This is a big part of the allure and shock factor with the lectin-free diet. In a nutshell (no pun intended), potentially problematic lectins are found in many plant-based foods that are typically considered quite healthy (such as whole grains, legumes, fruits, traditional dairy, and even certain vegetables). This is where the idea of the “plant paradox” comes into play. Here’s an elaborate list of foods that are typically “off limits” on a lectin-free diet.
- All Grains (including):
- Tomatoes (unless peeled and deseeded)
- Cucumbers (unless peeled and deseeded)
- Bell peppers (unless peeled and deseeded)
- Chili peppers (unless peeled and deseeded)
- Sugar snap peas
- Green beans
- All fruits (except in-season fruit)
- Ripe bananas
- Goji berries
- Beans and Legumes
- All beans including sprouts
- All lentils
- Nuts and seeds
- Greek yogurt
- Frozen yogurt
- American cheese
- Cottage cheese
- Any casein-containing protein powder
- Any grain- or soy-fed fish, shellfish, poultry, beef, lamb, or pork (including eggs)
- Partially hydrogenated oils
It would hopefully go without saying, but a low-lectin diet is also one that is based on whole foods. In other words, fast foods, processed foods, and junk foods (i.e., “foods” containing added sugars, refined oils, refined grains/flours) are off limits. In sum, the “shock factor” about the lectin-free diet is that lots of “healthy” foods we’ve been trained to eat for centuries contain these potentially dangerous lectins, including:
- Grains (including whole grains, corn, and quinoa)
- Certain vegetables (particularly nightshades)
- Certain nuts and seeds
- Beans and legumes
- Traditional dairy (with the probable suspect being a type of casein [A1], which has indeed been shown to be problematic for some folks2)
- Grain-fed and farm-raised animal proteins
Does Everyone Need to Follow a Lectin-Free Diet?
If you’re the type of person who’s tried various types of elimination diets (e.g., GAPS, Paleo Autoimmune, Whole 30)—and most importantly, stuck with them consistently—yet you’re still struggling with health issues, then a low-lectin diet is certainly worth a shot. While champions of the low-lectin diet provide a very compelling story for avoiding these “hidden dangers in ‘healthy’ foods,” at present, there isn’t very much supporting evidence in humans.
That’s certainly not meant to dismiss or discredit the rationale or potential application of a lectin-free diet. Quite the contrary, as it’s becoming increasingly clear that individuals are as unique as fingerprints, and personalized nutrition is a very real thing. In other words, certain people may be particularly sensitive to lectins, and there may be genetic factors that contribute to make these folks well-suited for a low-lectin diet. It will be very exciting to see new research emerge showcasing who should avoid lectins and the types of health benefits that may ensue.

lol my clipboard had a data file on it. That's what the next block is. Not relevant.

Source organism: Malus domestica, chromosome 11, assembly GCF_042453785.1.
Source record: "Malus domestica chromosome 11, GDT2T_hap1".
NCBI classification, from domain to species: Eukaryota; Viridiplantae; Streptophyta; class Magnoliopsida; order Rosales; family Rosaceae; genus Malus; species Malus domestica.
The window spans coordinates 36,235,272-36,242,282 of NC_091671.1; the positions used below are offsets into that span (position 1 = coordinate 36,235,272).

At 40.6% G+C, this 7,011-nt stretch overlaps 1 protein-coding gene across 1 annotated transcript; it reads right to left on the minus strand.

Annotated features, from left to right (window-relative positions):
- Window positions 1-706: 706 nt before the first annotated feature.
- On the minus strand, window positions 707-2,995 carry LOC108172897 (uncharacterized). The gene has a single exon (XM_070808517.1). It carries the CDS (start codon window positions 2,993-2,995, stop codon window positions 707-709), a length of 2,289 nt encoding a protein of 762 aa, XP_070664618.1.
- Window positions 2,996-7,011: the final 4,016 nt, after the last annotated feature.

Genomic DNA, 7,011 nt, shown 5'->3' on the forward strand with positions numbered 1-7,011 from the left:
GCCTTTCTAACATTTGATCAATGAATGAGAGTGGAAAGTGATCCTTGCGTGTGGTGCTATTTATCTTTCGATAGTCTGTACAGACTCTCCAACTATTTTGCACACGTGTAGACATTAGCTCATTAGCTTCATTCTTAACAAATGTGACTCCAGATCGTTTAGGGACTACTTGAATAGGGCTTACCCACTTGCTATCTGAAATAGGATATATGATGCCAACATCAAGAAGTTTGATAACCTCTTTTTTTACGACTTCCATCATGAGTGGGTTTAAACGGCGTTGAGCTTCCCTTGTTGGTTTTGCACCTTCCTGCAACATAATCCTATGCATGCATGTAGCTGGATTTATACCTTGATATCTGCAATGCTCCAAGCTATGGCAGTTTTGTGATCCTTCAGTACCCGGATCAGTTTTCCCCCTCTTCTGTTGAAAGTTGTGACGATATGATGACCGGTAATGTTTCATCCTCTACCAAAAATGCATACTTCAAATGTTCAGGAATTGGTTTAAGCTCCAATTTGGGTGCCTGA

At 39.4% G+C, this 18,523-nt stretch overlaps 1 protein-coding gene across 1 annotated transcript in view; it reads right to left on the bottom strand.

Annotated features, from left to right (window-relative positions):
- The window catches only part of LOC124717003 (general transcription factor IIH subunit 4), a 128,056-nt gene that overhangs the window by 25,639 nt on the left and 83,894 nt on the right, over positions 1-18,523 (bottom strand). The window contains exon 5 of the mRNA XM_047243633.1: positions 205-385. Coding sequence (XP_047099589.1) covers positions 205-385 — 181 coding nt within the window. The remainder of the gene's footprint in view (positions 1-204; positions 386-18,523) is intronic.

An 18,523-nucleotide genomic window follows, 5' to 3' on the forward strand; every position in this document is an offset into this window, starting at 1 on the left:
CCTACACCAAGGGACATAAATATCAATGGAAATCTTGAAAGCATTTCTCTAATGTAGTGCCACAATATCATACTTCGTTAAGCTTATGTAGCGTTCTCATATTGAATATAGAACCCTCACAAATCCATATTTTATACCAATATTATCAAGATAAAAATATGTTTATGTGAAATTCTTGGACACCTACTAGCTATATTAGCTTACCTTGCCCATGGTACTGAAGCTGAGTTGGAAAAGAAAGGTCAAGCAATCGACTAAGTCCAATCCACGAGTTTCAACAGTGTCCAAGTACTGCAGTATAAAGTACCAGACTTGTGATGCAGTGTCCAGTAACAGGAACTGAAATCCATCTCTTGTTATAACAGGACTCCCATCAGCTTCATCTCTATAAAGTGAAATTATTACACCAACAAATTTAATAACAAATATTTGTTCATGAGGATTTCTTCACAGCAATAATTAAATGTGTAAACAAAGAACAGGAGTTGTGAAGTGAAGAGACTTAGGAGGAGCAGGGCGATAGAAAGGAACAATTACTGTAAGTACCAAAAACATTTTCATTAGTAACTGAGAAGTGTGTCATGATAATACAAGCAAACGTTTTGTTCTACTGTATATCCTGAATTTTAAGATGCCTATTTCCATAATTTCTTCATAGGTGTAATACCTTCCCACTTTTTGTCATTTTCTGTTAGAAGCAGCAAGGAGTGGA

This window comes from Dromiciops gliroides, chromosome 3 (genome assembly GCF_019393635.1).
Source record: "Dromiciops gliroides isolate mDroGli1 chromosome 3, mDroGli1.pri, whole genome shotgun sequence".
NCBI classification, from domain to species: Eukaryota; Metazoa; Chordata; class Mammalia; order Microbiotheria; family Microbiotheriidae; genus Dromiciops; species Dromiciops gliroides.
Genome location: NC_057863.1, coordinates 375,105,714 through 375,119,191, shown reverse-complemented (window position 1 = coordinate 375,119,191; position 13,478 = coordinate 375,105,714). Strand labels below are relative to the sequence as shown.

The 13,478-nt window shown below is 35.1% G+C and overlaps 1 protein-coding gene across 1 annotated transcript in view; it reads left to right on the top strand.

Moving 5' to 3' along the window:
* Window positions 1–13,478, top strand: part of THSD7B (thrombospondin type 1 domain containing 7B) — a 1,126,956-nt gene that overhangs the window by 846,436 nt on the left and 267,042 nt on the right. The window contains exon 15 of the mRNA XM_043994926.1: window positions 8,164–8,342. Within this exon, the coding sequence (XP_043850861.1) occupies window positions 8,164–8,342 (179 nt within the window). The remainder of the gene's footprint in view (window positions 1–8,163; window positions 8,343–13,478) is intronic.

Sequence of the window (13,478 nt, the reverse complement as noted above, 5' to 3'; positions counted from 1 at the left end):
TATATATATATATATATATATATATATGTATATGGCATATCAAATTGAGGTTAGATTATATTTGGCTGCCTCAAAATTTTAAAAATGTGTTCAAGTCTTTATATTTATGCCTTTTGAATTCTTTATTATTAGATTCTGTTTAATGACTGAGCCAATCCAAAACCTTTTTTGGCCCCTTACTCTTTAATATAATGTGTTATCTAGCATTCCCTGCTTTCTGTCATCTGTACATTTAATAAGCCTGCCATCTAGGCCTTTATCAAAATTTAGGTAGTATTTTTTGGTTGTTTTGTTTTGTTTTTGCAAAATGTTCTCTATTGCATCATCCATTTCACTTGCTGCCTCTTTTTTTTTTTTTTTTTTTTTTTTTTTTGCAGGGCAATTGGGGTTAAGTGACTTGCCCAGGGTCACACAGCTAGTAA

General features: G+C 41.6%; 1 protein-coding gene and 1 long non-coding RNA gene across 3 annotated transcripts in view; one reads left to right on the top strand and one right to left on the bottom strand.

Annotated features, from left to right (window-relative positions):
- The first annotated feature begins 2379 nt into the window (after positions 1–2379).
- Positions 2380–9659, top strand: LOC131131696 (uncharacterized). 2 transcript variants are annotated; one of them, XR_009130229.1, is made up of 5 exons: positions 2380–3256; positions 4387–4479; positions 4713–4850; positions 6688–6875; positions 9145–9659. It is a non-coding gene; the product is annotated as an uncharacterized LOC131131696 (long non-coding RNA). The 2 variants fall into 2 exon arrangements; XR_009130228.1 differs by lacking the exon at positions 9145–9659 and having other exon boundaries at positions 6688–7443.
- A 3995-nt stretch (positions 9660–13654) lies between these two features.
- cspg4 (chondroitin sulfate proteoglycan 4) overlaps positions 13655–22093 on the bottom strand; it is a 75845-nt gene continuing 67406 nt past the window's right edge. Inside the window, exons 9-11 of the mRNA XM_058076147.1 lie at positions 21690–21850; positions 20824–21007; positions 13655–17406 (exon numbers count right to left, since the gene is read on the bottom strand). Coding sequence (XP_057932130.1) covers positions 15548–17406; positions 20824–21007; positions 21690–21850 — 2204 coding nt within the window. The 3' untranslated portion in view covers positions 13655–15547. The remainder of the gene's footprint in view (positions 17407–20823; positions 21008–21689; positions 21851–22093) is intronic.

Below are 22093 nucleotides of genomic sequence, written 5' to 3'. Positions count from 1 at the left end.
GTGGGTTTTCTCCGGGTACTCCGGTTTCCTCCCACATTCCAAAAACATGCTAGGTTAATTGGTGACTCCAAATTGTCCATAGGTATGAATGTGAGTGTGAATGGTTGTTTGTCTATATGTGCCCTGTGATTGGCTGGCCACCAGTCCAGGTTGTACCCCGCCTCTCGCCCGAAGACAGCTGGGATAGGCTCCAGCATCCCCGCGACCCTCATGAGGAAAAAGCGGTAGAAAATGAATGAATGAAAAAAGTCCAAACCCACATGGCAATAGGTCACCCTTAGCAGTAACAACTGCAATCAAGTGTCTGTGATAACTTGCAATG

Now, if you’re the type of person who’s looking for “the next best thing” and thinks the grass is always greener on the other side, then I’m not sure a lectin-free diet is the answer. In other words, if the only thing that’s consistent about your nutrition is the inconsistency, then being fanatical about lectins (because it’s the “in” thing) may be setting yourself up for failure. And even if you are consistent, you may be unnecessarily eliminating nutrient-dense foods and food groups that could offer additional health benefits.
How Do You Reduce Lectins in Food?
That’s a super question, and even if you couldn’t care less about lectins, this is certainly one page you could take from the low-lectin doctrine. Why? Because advocates of the low-lectin and lectin-free diet offer sage advice on food preparation. In particular, they frequently turn to our ancestors and even ancient cultures for proper food preparation techniques.
- Soak. They say patience is a virtue, and when you soak beans and grains overnight (changing the water often), it reduces lectins. And when you add baking soda, it may help neutralize lectins even more.
- Sprout. Soaking typically goes hand-in-hand with sprouting, which decreases the lectin content in seeds, grains, and legumes. Generally speaking, the longer the duration of sprouting, the more the lectins are neutralized, and this is particularly relevant for grains and beans.